A Few Links

A Few Links

I've always thought that one of the best services a website can offer is a collection of useful links. So with that in mind, here are some of my favourites, grouped according to function. And notice the spelling of "favourites;" that's what comes from using a program with a spell-checker written in England!


My "go to" writing app on my laptop is Scrivener. It is a program created by a writer for writers. I can't say enough about it except that if you're a writer or a serious blogger, you owe it to yourself to download an evaluation copy and give it a try. I did, and ended up buying it after only a week of using it.

Web Design

For web pages, I used to use Coffee Cup Software's HTML Editor, but I recently switched to Notepad++. Coffee Cup's auto-completion of tag's no longer meets the W3C specification for proper HTML.

For that reason, I've switched to Notepad++. Not only is it great for HTML, but it can be set up for almost any coding language you can imagine. Best of all, it's free. From the web page:

Notepad++ is a free (as in "free speech" and also as in "free beer") source code editor and Notepad replacement that supports several languages. Running in the MS Windows environment, its use is governed by GPL License.

While Notepad++ is a great editor, sometimes you need something a little more heavy-duty. For example, Take my website. It has several pages and several sections, and it can be confusing to keep track of them all. That's where Webstorm comes in.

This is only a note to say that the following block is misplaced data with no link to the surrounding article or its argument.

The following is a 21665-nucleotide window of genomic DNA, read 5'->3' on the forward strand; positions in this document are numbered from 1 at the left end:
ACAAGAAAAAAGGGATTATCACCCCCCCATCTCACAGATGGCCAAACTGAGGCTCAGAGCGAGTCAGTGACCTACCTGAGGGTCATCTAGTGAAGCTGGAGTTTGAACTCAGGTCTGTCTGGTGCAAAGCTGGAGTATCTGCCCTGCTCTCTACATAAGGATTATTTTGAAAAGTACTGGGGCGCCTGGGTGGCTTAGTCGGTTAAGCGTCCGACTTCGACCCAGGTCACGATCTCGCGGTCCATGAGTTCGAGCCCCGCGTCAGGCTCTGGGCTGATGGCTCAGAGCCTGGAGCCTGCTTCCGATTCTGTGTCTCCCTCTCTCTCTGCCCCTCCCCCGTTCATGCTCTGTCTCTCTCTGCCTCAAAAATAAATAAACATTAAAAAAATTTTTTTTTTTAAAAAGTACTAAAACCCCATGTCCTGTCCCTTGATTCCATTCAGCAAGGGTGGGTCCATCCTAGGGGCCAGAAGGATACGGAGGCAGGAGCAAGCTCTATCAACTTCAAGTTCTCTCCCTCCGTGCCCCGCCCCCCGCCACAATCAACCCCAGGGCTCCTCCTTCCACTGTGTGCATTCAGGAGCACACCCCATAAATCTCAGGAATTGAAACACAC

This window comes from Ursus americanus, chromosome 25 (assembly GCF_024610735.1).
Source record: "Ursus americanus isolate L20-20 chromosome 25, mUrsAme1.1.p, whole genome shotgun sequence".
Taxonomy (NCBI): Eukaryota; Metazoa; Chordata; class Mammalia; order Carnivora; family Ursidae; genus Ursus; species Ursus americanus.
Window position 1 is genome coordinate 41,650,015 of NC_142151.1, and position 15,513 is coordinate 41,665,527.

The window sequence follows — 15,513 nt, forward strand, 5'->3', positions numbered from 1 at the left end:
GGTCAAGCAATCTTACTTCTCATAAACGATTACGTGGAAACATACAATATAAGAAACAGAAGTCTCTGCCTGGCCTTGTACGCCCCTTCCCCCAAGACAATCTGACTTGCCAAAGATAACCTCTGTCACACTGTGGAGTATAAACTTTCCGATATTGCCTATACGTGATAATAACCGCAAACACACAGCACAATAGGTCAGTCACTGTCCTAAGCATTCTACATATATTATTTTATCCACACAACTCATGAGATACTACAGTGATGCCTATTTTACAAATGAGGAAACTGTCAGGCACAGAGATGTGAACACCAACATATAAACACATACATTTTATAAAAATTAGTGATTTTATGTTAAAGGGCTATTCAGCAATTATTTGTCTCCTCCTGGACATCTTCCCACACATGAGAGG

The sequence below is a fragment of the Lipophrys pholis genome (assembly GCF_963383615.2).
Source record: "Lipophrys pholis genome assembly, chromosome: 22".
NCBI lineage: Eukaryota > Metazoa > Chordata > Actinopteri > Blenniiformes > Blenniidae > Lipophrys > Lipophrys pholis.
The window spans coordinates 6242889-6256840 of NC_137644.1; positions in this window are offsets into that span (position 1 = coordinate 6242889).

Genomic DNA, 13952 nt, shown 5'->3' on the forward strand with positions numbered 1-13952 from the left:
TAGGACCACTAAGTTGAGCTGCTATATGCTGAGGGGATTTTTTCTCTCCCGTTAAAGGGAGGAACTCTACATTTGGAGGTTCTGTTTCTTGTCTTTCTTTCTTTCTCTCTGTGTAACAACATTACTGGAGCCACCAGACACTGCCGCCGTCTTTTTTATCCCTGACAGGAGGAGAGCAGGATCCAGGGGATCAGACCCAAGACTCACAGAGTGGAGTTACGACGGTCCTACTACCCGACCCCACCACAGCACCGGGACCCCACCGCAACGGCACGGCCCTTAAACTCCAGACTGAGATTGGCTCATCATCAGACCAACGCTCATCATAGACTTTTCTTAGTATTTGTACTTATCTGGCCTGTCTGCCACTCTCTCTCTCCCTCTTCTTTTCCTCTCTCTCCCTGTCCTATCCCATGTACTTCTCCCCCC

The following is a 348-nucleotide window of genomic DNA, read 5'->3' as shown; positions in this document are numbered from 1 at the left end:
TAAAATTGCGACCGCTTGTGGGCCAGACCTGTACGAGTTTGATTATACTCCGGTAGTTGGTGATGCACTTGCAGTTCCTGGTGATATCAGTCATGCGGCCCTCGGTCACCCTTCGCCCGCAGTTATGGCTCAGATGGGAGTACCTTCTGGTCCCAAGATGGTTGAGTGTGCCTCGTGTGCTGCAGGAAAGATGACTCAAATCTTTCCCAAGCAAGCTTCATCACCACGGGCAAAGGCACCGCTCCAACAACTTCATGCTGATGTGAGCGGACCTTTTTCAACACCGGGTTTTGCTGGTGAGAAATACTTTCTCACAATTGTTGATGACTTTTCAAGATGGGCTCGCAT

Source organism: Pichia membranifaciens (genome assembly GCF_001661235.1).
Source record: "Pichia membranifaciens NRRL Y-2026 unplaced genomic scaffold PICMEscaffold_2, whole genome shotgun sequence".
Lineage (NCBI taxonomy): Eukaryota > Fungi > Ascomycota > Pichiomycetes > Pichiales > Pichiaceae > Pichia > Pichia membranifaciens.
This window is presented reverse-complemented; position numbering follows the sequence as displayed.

To quote from its website, WebStorm is a lightweight yet powerful IDE, perfectly equipped for complex client-side development and server-side development with Node.js. In plain English, that means that Webstorm is an IDE, or Integrated Development Environment.

Rather than indivual pages, Webstorm uses projects. WIth a project, you let the program know what all of the files on your site are, and it keeps track of everything for you. Here's my site once the project has been loaded in Webstorm.

webstorm screen

A Few More Links

Once you've finished your website, or even just a single page, it's time to check it to make sure it conforms to the latest W3C standards. And just waht is the W3C? It's the Worldwide Web Consortium, the folks who create and maintain the standards for everything on the web. They make it extremely easy to make sure you conform to their standards. Simply log onto their markup validation service and follow the instructions there. If you've made a mistake in your code, they'll tell you exactly what it is, and will even give you the exact location in your file where the mistake is. Fix it, recheck it, and repeat the process until everything works. Once that's done, you'll be able to let the world know that your page conforms to the latest and greatest web standards available. You can do this by adding this graphic to the bottom of your page:

Valid XHTML 1.0 Transitional

A word of advice: if you make changes to the page, be sure to run the validator again.

Valid XHTML 1.0 Strict